What are the advantages and disadvantages of the non-traditional running for office?
DR: Outsider candidates don't have a record of votes or positions so they have more flexibility to define what they stand for. They also have a legitimate claim to run for government by running against government--always a popular approach, since government isn't particularly popular. On the other hand, it's still the case that winning a political office--particularly the presidency--requires a serious political organization. Outsiders lack this organization. And they lack the connections within the political establishment to put one together easily.
What impact can they have on a race if any?
DR: These kinds of candidates have tended to be spoilers. Usually, they run on the extremes of the ideological spectrum, so they end up peeling votes away from the candidates closest to them and advantaging the candidates on the other end of the spectrum. Ralph Nader in 2000, for example, took votes away from Al Gore and this was of great benefit to George W. Bush. In fact, Nader's total number of votes in Florida was greater than the margin Bush won by. So, you can make a case that Nader handed Bush the victory in 2000.
But even if they don't spoil the race for anyone, their extremity has the effect of pulling the mainstream candidates out toward the ideological edges. The establishment candidates fear losing votes to the outsiders, so they have to position themselves further to the left or right than they might like. This can contribute to the polarization of American politics.
Who comes to mind for you as some of the most notable non-traditional candidates to run for office in the U.S.?
DR: One of the big exceptions to these dynamics was Ross Perot, whose folksy populism appealed to many voters in the middle, particularly those without strong ideological proclivities. Perot was able to establish a strong grass roots organization in 1992 called United We Stand America. This eventually morphed into a bona fide, though short-lived, political party in 1996, the Reform Party. His centrism and political organization helped him garner 19 percent of the popular vote in 1992.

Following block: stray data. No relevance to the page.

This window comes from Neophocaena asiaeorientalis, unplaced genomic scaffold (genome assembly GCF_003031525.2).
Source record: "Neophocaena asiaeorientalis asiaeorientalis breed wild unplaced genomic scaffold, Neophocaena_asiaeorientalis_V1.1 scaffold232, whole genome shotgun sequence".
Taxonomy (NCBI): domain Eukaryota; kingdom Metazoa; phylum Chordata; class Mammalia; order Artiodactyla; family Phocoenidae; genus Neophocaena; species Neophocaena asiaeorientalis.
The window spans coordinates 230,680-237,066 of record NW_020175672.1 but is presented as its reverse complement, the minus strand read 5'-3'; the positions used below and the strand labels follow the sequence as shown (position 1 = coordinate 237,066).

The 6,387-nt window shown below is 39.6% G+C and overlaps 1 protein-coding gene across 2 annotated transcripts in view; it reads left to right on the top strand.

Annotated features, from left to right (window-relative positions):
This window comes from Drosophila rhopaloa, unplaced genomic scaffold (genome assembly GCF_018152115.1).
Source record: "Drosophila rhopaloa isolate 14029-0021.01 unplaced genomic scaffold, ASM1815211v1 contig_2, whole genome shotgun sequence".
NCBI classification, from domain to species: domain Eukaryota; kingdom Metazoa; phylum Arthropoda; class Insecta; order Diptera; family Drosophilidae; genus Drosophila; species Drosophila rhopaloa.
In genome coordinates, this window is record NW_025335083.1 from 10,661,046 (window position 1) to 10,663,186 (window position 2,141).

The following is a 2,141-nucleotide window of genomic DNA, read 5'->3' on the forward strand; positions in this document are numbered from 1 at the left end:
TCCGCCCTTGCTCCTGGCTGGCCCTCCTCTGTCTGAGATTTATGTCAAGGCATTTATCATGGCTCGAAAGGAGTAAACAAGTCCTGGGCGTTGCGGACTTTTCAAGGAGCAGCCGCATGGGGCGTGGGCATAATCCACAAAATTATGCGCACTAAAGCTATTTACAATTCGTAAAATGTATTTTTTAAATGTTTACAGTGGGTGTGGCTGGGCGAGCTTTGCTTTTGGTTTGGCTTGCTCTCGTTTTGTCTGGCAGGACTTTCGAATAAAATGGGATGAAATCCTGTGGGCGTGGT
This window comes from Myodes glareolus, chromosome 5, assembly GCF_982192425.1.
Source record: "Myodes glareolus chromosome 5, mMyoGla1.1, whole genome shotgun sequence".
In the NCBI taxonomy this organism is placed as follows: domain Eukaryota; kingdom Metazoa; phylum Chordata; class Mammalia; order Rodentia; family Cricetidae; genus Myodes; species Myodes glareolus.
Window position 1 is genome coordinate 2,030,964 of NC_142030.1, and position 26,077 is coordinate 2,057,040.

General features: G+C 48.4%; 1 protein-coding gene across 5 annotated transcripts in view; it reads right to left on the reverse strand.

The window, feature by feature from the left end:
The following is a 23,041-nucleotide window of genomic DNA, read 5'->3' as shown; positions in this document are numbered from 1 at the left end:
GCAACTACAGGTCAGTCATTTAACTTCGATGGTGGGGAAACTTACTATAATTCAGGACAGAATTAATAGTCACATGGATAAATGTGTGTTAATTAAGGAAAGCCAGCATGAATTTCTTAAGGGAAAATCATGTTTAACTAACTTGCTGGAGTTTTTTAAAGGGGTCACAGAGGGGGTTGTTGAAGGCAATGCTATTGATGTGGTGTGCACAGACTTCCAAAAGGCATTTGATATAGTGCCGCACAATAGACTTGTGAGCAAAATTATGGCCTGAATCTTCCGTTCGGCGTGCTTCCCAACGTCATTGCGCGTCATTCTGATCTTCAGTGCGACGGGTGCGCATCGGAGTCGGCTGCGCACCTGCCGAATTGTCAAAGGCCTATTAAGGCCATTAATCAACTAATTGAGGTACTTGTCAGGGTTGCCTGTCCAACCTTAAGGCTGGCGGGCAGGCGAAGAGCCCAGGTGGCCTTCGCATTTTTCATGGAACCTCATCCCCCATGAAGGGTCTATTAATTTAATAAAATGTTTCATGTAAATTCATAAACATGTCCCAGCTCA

Of course, the state winner-take-all mathematics of the Electoral College meant the 19 percent popular vote equated to zero electoral votes, because he failed to win a plurality of the vote in any state. And this is an important point: outsider candidates really have to capture a major party nomination if they wish to have any reasonable chance of winning.
I think Donald Trump doesn't care much about having a reasonable chance of winning anyways. His history of self-promotion, and the extremity and brashness of his positions, suggest this is simply about shaping the Trump brand.
Looking ahead do you think we will see more outsider candidates in American politics?
DR: Social media probably makes it easier for an outsider candidate to get some traction. On the other hand, these kinds of candidates are almost always famous from another realm anyways, so attracting media attention has never been a barrier. I wouldn't be surprised to see more candidates emerging from Hollywood. There are a lot of highly political people in the entertainment industry, and acting is the perfect background for a career in national politics. But organization still matters. A successful candidate has to put together a decentralized campaign apparatus across the country, and I don't think it's getting any easier to do that.
About Doug Roscoe
Professor Roscoe's academic interests center upon Congress, the president, interest groups, and political parties. He is especially interested in the dynamics of the electoral process, and how interest groups and parties shape lawmaking and public policy through electoral politics. His research has been published in the Journal of Politics, Legislative Studies Quarterly, Social Science Quarterly, the American Review of Politics, and the Journal of Applied Social Psychology. In 2011 Professor Roscoe was a Fulbright scholar at Lingnan University in Hong Kong, China.